Different Types of Kayaks

Different Types of Kayaks
Kayaks are an ancient form of water transportation originally made of natural materials such as wood and seal skins. Today kayaks are made of either fiberglass or plastic and are specially designed to fit neoprene spray skirt and covers. Though kayaks are built to run straight, many are equipped with skegs or rudders to help in awkward waters. In any type of water whether, the ocean, river or whitewater the perfect design will combine a wide enough hull for stability but a narrow enough hull for speed.

Sea Kayaks

Sea kayaks are long, sleek boats that can have a round hull, U-shaped hull or a V-shaped hull. The V-shaped hull was traditionally used by many Eskimo and Pacific Northwest natives. Today these are made out of plastic or fiberglass and have a sit-in cockpit where the paddler is protected from the water. It could be said that one doesn't sit in a sea kayak but wears a sea kayak. These are longer than river or whitewater boats, ranging from 16 to 19 feet. Long kayaks are faster but can be more difficult to turn. Sea kayaks are also made with different volumes.

For those who plan on taking their kayak on long trips and carrying lots of equipment there are large-volume kayaks (which are generally also quite long) but day touring boats are built with medium volume. A modern sea kayak is equipped with end toggles for easy carrying, a front and back hatch, fore and rear deck elastics, a tow line and deck lines, rudder or skeg and lines and seat in the cockpit. There are also two-person sea kayaks for day touring purposes.

Whitewater and Creek Boats

The shorter the kayak, the easier it is to maneuver. This is why whitewater kayaks or playboats are sometimes so short you wonder how their paddlers are sitting in them. These boats are for those that like to charge rapids, drop over falls and play around in a hole, vee wave or other river tricks. The length of these plastic boats runs as short as 6 feet or as long as 9 feet. Freestyle or river play are generally from 6 to 7 feet long and creek boats or river running boats are 7 ½ to 9 feet long. The cockpit is built wide to accommodate the bent legs and knees of the paddler which press against knee braces on the side of the cockpit for extra support. These rounded boats have a tiny deck compared to sea kayaks and no hatches though some can fit a small amount of gear in the stern.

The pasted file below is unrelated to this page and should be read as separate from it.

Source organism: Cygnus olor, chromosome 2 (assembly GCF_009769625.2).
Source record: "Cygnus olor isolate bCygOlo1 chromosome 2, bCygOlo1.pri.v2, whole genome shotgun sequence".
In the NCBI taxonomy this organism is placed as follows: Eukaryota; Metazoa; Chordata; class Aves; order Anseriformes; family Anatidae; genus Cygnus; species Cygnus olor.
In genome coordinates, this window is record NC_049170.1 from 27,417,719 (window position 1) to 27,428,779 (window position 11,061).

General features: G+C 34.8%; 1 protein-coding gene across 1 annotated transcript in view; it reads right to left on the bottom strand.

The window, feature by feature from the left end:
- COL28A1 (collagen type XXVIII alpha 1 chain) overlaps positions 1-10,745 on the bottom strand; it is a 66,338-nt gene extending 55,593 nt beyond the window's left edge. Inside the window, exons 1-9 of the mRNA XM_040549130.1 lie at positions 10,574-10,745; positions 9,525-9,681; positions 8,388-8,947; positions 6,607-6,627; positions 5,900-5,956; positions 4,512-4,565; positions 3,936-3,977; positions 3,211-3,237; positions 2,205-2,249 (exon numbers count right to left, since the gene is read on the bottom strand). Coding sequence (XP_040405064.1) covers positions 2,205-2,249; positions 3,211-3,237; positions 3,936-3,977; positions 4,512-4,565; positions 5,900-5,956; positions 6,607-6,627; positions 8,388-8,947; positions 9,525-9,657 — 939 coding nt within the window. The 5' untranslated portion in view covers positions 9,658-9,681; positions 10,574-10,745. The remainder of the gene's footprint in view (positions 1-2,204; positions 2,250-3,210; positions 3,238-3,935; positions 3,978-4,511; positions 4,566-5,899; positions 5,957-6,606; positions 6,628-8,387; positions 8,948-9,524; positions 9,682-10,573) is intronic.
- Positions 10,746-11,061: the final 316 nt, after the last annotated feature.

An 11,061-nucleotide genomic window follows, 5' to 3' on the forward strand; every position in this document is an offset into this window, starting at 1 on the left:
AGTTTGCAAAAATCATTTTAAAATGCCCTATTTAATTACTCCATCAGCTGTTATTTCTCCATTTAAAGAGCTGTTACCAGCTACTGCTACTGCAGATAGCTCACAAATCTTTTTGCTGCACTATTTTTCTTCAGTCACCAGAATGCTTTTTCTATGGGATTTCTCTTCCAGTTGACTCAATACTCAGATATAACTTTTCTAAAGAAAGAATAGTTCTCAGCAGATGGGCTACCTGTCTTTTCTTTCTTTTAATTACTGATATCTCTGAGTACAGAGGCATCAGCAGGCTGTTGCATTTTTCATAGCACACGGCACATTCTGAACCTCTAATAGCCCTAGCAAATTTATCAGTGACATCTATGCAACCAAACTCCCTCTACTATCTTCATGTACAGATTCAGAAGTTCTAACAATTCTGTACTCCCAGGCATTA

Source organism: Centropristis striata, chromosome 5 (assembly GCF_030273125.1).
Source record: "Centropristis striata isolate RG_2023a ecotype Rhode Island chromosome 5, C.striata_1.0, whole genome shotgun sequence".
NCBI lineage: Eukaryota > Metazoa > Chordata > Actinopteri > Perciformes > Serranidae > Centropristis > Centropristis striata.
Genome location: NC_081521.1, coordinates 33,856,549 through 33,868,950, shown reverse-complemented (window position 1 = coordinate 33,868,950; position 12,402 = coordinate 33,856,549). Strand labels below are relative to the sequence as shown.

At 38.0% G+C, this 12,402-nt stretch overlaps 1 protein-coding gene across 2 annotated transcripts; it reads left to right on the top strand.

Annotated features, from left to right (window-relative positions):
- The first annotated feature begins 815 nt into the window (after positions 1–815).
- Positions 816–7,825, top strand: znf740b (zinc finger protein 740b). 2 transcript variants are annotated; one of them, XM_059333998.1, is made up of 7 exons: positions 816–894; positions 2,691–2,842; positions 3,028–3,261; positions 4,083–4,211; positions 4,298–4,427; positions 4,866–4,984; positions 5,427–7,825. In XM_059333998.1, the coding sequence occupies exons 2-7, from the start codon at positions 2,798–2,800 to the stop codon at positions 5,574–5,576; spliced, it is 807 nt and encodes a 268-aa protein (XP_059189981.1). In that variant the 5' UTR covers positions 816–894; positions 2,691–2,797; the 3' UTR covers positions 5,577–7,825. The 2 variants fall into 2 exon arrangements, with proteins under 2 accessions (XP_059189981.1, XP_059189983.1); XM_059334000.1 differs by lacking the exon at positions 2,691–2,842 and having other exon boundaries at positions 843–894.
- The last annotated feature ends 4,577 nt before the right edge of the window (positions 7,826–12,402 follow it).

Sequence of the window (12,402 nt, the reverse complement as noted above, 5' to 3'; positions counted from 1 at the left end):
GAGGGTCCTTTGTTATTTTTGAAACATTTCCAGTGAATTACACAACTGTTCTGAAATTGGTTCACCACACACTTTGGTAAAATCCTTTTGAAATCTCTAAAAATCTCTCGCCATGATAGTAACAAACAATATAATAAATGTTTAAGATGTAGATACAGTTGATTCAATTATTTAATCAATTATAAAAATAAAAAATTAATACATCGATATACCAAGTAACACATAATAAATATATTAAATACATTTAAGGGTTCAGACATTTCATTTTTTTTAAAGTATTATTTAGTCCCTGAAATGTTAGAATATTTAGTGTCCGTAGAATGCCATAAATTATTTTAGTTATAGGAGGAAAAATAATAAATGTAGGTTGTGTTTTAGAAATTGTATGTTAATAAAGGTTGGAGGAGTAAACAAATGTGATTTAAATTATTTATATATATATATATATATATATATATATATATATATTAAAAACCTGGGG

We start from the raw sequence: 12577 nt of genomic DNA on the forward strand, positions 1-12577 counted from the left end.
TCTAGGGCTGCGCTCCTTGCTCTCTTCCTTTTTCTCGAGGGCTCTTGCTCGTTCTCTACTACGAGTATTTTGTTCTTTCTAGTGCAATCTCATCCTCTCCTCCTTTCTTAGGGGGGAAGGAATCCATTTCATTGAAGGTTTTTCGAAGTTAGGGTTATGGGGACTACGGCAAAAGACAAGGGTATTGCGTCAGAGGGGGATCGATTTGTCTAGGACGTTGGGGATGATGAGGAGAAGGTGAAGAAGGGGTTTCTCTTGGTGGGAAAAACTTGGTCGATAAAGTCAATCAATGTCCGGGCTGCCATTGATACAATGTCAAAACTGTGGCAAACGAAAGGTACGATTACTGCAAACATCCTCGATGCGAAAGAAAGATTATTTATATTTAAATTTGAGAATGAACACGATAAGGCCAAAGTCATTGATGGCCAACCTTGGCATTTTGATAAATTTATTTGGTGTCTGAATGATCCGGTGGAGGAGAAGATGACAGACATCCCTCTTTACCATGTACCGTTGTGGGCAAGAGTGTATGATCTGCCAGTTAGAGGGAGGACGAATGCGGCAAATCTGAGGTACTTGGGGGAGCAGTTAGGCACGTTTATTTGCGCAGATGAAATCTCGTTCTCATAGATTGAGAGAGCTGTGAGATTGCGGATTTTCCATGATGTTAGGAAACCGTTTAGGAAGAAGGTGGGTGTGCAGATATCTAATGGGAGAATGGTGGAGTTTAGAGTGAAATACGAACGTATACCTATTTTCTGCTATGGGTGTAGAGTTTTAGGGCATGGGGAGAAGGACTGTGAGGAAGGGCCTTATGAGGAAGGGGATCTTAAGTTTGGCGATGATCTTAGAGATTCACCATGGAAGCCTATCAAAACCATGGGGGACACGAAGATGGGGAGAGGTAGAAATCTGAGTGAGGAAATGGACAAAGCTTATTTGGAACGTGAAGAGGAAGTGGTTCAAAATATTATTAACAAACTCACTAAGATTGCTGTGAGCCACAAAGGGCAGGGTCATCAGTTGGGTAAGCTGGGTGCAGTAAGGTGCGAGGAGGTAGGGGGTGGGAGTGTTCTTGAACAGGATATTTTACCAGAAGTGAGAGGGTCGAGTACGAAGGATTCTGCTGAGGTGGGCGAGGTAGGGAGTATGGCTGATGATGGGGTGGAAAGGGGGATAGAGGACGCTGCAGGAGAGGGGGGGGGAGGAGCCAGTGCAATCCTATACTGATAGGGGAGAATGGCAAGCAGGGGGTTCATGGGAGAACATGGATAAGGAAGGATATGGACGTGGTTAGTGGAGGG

Open Top or Recreational Kayaks

Open top boats are similar in length to sea kayaks, though not as long as expedition boats and are wider for better stability. These have an open sit-on-top style for the paddler and are used on lakes or warm oceans only. Since the paddler does not fit in to the boat it is not possible to roll with these kayaks, the paddler will fall right out if it tips, which may be safer for some beginners. These plastic kayaks are made in one or two-person designs and are not as expensive as regular sea kayaks. There are also open-top inflatable kayaks which can be even cheaper, but these are not as solid or maneuverable on the water. Inflatable kayaks can be fun if you only want to bring your kayak out twice a year or so.

Article Written By Naomi Judd

Naomi M. Judd is a naturalist, artist and writer. Her work has been published in various literary journals, newspapers and websites. Judd holds a self-designed Bachelor of Arts in adventure writing from Plymouth State University and is earning a Master of Fine Arts in creative writing from the University of Southern Maine.

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